In the Suburbs: Answer the phone, a life may be at stake

A little over a year ago, I ignored two phone calls from my cousin Gary’s phone number one evening. When I finally got around to returning the call, I learned from Gary’s wife, who picked up, that he had died suddenly that day.

While it would have made no difference, I was upset with myself for not being more responsive and I vowed not to do that again. So, when my phone vibrated two times in 10 minutes as I was getting shopping bags into the car at Target and it showed our friend Lynn’s name, I immediately called her back.

We go back some 36 years as friends and I hadn’t heard from her in way too long.

When she answered, Lynn said, “Wow! That was fast. I just wanted to check in and see how everything is.”

Somehow, I thought there was going to be more to this conversation. I was right. Once I got past how glad I was to hear from Lynn, I informally asked whether she was back to work at the school where she’d been, her next comments made me speechless for the next hour plus.

“Well, it’s a long story, but I’ll try to be brief,” she said. “Back in February when COVID was just beginning to spread, I had been having some trouble catching my breath but thought nothing of it. Then we went hiking in the Adirondacks and I couldn’t keep up. Mickey (Lynn’s husband) and our friends were way ahead of me. A few weeks later, on a ski trip, the same thing happened. I just couldn’t ignore it anymore.

“Soon after the ski trip, my doctor told me to go right to the emergency room rather than wait to see him and I was admitted to the hospital. After the tests, the doctor arrived with the diagnosis. I learned to my shock that I had stage four lung cancer. But instead of being immobilized, I immediately asked the doctor what our treatment strategy was going to be and said I was ready to get to work.”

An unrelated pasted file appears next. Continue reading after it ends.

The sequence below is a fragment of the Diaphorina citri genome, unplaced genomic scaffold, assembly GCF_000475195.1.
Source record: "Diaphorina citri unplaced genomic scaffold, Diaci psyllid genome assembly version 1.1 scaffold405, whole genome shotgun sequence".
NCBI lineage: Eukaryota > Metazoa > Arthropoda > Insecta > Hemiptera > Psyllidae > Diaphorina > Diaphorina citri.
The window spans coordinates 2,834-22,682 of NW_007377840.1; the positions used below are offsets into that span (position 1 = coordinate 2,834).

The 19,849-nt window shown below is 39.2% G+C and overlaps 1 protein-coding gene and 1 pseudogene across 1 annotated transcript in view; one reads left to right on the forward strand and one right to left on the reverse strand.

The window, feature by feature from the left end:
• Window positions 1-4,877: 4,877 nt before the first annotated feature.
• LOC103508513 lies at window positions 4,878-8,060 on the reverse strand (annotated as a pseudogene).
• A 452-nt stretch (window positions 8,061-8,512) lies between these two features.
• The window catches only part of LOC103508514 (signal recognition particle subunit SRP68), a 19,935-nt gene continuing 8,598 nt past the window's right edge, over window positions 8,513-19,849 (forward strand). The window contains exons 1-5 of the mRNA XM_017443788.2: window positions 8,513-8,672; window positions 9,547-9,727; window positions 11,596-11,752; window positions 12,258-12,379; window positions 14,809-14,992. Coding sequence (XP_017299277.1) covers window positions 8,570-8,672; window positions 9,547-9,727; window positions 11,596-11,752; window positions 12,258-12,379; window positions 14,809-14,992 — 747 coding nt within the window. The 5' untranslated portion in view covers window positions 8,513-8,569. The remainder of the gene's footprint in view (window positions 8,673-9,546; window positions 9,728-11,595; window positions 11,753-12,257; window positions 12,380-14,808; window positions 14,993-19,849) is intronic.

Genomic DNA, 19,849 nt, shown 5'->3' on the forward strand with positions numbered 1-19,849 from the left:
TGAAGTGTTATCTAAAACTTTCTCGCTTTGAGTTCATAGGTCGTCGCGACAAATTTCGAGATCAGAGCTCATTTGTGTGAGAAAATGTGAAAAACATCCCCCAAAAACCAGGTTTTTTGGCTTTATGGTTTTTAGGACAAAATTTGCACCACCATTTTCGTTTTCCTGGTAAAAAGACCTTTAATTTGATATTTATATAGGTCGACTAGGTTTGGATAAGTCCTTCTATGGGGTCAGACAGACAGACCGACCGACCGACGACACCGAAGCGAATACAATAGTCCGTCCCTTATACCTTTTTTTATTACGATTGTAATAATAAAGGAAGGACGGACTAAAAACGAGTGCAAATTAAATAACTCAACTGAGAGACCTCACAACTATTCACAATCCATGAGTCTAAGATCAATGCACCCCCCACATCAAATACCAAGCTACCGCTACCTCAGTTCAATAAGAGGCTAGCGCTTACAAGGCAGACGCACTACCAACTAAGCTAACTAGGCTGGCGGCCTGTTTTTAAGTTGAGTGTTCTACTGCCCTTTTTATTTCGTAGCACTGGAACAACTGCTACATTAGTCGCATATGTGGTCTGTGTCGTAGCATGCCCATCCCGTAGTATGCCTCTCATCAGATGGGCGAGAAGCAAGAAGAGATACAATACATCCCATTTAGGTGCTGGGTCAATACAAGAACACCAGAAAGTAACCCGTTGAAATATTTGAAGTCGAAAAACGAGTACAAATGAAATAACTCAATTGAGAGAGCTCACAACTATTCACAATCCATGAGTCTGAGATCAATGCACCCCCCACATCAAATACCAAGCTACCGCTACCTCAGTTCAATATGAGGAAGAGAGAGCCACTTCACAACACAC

For the next hour, I listened as our strong, vibrant friend chronicled how she decided to stare down this life-threatening illness, which had spread beyond her lungs to the spine and possibly the brain. After months of chemo, excellent medical suggestions from the daughter of a close friend who is in the biological science field, multiple other treatments, mini-strokes and a dangerous return trip to the hospital in early summer, Lynn not only survived but she is getting her health under her control.

Lynn shared that if her treatments continue to work well, her cancer could go into remission and she could return to a reasonably normal life.

“My salvation throughout this illness has been my wonderful husband and family,” she told me. “They took over at the beginning and have been there for me. My husband semi-retired to take care of me, my daughter organized everything for me because I had some difficulty remembering things and my sons have made amazing sacrifices for me.

“And I cannot say enough about the incredible support network of family and friends and others, who have kept praying for me, and prayer has made so much difference. I’ve always believed in prayer, but until now never realized all it could do for me.”

I asked Lynn whether she could have visitors and she told me with some reluctance that she can have company, but urged my wife and I to consider a COVID test if we decide to drive out to the Allentown, Penn. area where Lynn lives. “I just can’t take a chance,” she said. “If I contracted COVID it would surely do me in.”

I told Lynn I absolutely understood her concerns and said we would consider those very carefully if we opted to make the drive.

At the end of our call, Lynn said that she regretted not calling sooner, but didn’t want to overload us and other close friends with a lot of gloom and doom. I told her we were just concerned that maybe we had done something or said something. She quickly assured me that wasn’t the case.

As I tried to process everything Lynn was sharing. I mostly empathized with her feelings of isolation during her recovery. The combination of recovering during the time of a pandemic and needing to protect her own immunity was clearly very difficult for Lynn, who has always been an active, high achieving person. But knowing her as we do, we believe she is going to recover to enjoy a future that will only get better.

I am just glad I picked up the phone this week. Talking with Lynn showed me the inspiration and strength she is showing everyday. And we’ll pray even harder now.

Steven Gaynes is a Fairfield writer, and his “In the Suburbs” appears each Friday. He can be reached at